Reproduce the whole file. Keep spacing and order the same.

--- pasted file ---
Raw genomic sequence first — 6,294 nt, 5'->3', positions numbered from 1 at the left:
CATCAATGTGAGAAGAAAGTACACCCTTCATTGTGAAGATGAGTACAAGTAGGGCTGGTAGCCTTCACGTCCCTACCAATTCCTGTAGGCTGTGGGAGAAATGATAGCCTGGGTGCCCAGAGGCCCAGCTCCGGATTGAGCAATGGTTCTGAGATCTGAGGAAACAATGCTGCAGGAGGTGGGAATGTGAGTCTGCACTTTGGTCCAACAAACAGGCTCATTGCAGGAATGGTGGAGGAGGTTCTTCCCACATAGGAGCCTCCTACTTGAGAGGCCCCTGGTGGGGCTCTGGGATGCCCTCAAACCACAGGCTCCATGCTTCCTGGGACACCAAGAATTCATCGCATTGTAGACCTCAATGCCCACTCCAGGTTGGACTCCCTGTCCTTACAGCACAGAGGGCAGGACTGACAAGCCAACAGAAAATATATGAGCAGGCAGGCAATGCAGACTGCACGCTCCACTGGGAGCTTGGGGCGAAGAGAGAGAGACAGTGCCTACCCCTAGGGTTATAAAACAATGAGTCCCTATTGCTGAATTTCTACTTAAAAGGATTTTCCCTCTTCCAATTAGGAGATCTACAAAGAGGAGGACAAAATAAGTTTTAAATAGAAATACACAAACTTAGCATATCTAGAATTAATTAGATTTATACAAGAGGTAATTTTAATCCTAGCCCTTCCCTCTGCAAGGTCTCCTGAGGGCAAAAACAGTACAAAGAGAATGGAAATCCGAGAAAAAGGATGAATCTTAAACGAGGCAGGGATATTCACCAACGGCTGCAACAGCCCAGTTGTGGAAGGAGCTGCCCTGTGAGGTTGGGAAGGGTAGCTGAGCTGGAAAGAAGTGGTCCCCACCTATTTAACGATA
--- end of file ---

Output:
Raw genomic sequence first — 6,294 nt, 5'->3', positions numbered from 1 at the left:
CATCAATGTGAGAAGAAAGTACACCCTTCATTGTGAAGATGAGTACAAGTAGGGCTGGTAGCCTTCACGTCCCTACCAATTCCTGTAGGCTGTGGGAGAAATGATAGCCTGGGTGCCCAGAGGCCCAGCTCCGGATTGAGCAATGGTTCTGAGATCTGAGGAAACAATGCTGCAGGAGGTGGGAATGTGAGTCTGCACTTTGGTCCAACAAACAGGCTCATTGCAGGAATGGTGGAGGAGGTTCTTCCCACATAGGAGCCTCCTACTTGAGAGGCCCCTGGTGGGGCTCTGGGATGCCCTCAAACCACAGGCTCCATGCTTCCTGGGACACCAAGAATTCATCGCATTGTAGACCTCAATGCCCACTCCAGGTTGGACTCCCTGTCCTTACAGCACAGAGGGCAGGACTGACAAGCCAACAGAAAATATATGAGCAGGCAGGCAATGCAGACTGCACGCTCCACTGGGAGCTTGGGGCGAAGAGAGAGAGACAGTGCCTACCCCTAGGGTTATAAAACAATGAGTCCCTATTGCTGAATTTCTACTTAAAAGGATTTTCCCTCTTCCAATTAGGAGATCTACAAAGAGGAGGACAAAATAAGTTTTAAATAGAAATACACAAACTTAGCATATCTAGAATTAATTAGATTTATACAAGAGGTAATTTTAATCCTAGCCCTTCCCTCTGCAAGGTCTCCTGAGGGCAAAAACAGTACAAAGAGAATGGAAATCCGAGAAAAAGGATGAATCTTAAACGAGGCAGGGATATTCACCAACGGCTGCAACAGCCCAGTTGTGGAAGGAGCTGCCCTGTGAGGTTGGGAAGGGTAGCTGAGCTGGAAAGAAGTGGTCCCCACCTATTTAACGATA